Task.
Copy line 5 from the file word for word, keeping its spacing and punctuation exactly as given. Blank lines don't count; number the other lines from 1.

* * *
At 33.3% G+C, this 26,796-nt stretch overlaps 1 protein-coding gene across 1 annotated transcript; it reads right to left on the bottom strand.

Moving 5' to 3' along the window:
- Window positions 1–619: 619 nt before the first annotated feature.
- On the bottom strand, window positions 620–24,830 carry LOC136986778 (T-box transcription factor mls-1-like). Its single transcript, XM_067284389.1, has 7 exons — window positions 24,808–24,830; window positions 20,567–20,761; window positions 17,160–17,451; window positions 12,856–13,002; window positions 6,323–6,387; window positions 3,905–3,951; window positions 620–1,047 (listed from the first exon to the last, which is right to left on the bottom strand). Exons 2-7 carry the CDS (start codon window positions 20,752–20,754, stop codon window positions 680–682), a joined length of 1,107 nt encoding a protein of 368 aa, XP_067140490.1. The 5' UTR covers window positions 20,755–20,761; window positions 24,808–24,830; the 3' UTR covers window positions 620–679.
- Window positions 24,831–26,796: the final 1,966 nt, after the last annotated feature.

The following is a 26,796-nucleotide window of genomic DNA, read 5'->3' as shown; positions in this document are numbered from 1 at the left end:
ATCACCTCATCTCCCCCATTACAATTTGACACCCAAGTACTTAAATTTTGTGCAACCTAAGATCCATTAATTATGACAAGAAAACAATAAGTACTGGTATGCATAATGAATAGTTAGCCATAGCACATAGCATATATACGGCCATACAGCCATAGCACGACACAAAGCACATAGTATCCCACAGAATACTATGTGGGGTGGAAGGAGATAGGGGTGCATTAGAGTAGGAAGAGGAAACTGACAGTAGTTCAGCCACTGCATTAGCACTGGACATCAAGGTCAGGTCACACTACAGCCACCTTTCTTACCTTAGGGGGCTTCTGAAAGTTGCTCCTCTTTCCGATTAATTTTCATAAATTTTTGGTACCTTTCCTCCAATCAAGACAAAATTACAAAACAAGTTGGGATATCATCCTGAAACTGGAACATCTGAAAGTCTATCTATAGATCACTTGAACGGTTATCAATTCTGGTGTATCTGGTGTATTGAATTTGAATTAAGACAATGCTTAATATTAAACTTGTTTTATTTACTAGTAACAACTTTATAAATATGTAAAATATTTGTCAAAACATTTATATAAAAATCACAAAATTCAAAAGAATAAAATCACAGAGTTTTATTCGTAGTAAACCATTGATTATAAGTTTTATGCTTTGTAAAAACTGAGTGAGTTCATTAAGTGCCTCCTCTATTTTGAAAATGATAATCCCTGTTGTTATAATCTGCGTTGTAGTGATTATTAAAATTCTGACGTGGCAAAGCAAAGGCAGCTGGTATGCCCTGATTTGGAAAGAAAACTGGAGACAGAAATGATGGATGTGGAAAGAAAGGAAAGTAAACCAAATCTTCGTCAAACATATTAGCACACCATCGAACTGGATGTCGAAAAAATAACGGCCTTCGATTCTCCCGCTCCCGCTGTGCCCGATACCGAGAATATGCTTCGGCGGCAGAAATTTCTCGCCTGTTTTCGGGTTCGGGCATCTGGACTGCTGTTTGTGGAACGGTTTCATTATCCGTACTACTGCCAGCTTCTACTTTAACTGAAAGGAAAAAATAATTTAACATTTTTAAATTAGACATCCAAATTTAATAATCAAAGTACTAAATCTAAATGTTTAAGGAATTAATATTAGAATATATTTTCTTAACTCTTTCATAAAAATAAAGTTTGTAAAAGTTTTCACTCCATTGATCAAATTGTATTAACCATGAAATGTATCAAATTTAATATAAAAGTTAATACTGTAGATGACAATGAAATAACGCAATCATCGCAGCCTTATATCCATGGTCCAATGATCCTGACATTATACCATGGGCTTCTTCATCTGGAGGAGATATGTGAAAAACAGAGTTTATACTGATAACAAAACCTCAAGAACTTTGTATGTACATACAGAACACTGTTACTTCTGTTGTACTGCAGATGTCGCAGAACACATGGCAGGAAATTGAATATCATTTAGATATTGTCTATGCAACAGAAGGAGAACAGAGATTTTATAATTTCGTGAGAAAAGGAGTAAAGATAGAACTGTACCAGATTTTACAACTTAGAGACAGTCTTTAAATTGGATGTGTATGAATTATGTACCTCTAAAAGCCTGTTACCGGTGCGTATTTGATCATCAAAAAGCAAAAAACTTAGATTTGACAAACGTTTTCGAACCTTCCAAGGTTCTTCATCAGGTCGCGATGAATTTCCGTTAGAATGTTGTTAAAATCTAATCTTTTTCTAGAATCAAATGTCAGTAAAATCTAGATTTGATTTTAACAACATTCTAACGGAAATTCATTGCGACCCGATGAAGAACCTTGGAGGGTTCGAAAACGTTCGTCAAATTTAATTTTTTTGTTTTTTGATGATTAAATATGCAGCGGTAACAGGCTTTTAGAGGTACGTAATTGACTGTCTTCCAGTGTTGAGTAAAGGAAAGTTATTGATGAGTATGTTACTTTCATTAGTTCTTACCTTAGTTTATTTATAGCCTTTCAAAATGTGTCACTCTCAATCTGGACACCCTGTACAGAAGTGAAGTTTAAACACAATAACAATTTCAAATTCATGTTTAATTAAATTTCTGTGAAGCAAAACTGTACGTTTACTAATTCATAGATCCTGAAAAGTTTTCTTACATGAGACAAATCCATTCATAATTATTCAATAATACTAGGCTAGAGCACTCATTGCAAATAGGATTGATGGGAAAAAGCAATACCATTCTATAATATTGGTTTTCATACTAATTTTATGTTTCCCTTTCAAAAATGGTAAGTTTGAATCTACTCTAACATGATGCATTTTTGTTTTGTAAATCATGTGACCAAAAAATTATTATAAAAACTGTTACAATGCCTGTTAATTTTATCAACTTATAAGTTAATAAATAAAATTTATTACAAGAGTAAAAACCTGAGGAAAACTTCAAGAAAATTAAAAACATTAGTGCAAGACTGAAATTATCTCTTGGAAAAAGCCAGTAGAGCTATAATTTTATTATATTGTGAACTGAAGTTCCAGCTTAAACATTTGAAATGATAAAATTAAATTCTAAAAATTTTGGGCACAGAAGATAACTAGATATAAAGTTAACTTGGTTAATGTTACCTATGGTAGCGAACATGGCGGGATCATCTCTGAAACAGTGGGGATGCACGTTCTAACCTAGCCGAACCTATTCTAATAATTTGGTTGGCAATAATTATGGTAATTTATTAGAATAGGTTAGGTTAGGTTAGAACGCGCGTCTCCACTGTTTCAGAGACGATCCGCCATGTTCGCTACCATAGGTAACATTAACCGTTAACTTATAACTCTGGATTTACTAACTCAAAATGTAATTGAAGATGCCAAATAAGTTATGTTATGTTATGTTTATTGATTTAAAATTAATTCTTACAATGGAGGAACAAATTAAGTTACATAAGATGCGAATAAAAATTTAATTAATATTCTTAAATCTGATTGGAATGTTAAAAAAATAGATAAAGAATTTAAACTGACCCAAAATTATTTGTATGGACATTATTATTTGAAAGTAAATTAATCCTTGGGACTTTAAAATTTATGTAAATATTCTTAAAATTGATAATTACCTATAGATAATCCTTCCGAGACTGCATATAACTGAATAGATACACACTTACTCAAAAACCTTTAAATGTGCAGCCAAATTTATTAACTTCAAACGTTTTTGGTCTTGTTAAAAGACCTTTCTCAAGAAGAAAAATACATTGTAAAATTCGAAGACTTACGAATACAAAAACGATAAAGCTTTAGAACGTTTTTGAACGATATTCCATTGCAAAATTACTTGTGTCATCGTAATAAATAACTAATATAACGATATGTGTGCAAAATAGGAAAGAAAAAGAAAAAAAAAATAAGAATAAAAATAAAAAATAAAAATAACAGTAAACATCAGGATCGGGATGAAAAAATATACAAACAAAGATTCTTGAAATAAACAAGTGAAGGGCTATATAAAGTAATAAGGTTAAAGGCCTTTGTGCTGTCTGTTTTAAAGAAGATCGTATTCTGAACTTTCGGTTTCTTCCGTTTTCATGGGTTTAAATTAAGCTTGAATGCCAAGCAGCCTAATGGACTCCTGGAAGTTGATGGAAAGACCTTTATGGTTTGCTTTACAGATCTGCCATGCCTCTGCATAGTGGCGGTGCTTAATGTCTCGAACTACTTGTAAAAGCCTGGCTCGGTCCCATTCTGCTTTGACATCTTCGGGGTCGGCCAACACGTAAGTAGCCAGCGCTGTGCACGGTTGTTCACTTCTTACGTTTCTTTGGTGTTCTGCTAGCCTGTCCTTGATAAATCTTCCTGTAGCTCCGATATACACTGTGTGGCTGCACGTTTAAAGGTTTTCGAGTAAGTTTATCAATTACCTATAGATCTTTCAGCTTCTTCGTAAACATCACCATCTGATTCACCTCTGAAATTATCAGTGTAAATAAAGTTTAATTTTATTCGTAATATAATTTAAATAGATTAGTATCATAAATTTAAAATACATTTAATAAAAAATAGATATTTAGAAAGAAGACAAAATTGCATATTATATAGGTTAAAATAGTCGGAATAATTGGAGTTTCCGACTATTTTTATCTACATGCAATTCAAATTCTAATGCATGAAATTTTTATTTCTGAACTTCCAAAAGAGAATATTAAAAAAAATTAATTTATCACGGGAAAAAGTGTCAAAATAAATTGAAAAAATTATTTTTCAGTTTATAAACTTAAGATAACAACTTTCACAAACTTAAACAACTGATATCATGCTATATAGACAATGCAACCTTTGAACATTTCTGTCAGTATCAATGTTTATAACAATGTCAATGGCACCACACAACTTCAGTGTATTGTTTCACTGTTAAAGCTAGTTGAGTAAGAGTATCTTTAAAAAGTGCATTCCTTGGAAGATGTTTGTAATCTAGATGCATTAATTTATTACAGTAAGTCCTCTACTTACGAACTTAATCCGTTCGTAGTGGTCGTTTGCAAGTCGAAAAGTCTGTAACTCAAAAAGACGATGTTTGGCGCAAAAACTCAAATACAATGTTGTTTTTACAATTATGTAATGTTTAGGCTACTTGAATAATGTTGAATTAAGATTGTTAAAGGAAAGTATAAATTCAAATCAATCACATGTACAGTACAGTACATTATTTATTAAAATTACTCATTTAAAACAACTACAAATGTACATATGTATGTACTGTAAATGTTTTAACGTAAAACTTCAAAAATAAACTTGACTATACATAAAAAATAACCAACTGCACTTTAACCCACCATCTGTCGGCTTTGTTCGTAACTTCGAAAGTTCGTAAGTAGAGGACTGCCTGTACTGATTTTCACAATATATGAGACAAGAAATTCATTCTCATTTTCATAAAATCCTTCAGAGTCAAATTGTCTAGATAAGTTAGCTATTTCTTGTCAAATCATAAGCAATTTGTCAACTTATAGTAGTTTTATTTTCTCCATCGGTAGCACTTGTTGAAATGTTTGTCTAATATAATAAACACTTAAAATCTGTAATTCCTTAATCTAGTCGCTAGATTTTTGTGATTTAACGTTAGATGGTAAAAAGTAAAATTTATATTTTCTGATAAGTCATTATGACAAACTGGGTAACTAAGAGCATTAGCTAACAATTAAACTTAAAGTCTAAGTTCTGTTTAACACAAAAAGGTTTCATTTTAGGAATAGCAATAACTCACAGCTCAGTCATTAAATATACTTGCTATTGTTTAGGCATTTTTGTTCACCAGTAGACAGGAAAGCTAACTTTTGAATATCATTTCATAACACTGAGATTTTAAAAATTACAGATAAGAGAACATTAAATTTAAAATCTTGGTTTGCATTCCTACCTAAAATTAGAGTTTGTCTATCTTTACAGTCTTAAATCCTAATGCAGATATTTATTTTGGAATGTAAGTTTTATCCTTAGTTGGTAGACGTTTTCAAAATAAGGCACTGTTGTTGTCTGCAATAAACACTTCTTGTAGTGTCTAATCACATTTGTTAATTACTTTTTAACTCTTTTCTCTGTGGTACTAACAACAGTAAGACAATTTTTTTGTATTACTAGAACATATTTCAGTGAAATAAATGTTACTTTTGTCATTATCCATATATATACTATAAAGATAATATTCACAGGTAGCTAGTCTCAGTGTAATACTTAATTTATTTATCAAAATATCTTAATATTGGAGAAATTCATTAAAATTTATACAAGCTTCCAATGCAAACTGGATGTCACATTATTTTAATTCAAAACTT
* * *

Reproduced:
- Window positions 24,831–26,796: the final 1,966 nt, after the last annotated feature.